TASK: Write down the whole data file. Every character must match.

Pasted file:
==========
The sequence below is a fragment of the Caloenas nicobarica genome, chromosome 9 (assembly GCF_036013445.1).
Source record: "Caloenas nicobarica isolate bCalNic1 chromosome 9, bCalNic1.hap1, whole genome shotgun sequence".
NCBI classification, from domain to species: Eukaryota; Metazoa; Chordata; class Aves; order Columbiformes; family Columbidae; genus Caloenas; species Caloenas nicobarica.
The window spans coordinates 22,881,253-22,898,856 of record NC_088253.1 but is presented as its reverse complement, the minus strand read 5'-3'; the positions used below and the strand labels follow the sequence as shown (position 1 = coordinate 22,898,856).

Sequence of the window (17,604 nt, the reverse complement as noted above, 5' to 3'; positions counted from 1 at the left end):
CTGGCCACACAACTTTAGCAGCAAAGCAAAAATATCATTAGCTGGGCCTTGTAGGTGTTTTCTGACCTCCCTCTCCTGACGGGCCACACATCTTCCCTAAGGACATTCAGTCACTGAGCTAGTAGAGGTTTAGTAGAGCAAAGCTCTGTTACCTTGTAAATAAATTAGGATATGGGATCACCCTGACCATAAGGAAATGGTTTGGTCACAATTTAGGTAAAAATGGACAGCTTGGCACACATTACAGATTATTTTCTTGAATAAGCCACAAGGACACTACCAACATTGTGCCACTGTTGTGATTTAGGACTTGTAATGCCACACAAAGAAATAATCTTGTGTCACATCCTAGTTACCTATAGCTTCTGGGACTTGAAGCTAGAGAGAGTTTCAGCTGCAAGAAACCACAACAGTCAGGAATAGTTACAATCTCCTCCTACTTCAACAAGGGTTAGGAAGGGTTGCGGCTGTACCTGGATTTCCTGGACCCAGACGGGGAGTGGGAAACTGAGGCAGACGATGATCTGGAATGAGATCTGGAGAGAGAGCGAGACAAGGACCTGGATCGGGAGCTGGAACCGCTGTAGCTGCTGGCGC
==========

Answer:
The sequence below is a fragment of the Caloenas nicobarica genome, chromosome 9 (assembly GCF_036013445.1).
Source record: "Caloenas nicobarica isolate bCalNic1 chromosome 9, bCalNic1.hap1, whole genome shotgun sequence".
NCBI classification, from domain to species: Eukaryota; Metazoa; Chordata; class Aves; order Columbiformes; family Columbidae; genus Caloenas; species Caloenas nicobarica.
The window spans coordinates 22,881,253-22,898,856 of record NC_088253.1 but is presented as its reverse complement, the minus strand read 5'-3'; the positions used below and the strand labels follow the sequence as shown (position 1 = coordinate 22,898,856).

Sequence of the window (17,604 nt, the reverse complement as noted above, 5' to 3'; positions counted from 1 at the left end):
CTGGCCACACAACTTTAGCAGCAAAGCAAAAATATCATTAGCTGGGCCTTGTAGGTGTTTTCTGACCTCCCTCTCCTGACGGGCCACACATCTTCCCTAAGGACATTCAGTCACTGAGCTAGTAGAGGTTTAGTAGAGCAAAGCTCTGTTACCTTGTAAATAAATTAGGATATGGGATCACCCTGACCATAAGGAAATGGTTTGGTCACAATTTAGGTAAAAATGGACAGCTTGGCACACATTACAGATTATTTTCTTGAATAAGCCACAAGGACACTACCAACATTGTGCCACTGTTGTGATTTAGGACTTGTAATGCCACACAAAGAAATAATCTTGTGTCACATCCTAGTTACCTATAGCTTCTGGGACTTGAAGCTAGAGAGAGTTTCAGCTGCAAGAAACCACAACAGTCAGGAATAGTTACAATCTCCTCCTACTTCAACAAGGGTTAGGAAGGGTTGCGGCTGTACCTGGATTTCCTGGACCCAGACGGGGAGTGGGAAACTGAGGCAGACGATGATCTGGAATGAGATCTGGAGAGAGAGCGAGACAAGGACCTGGATCGGGAGCTGGAACCGCTGTAGCTGCTGGCGC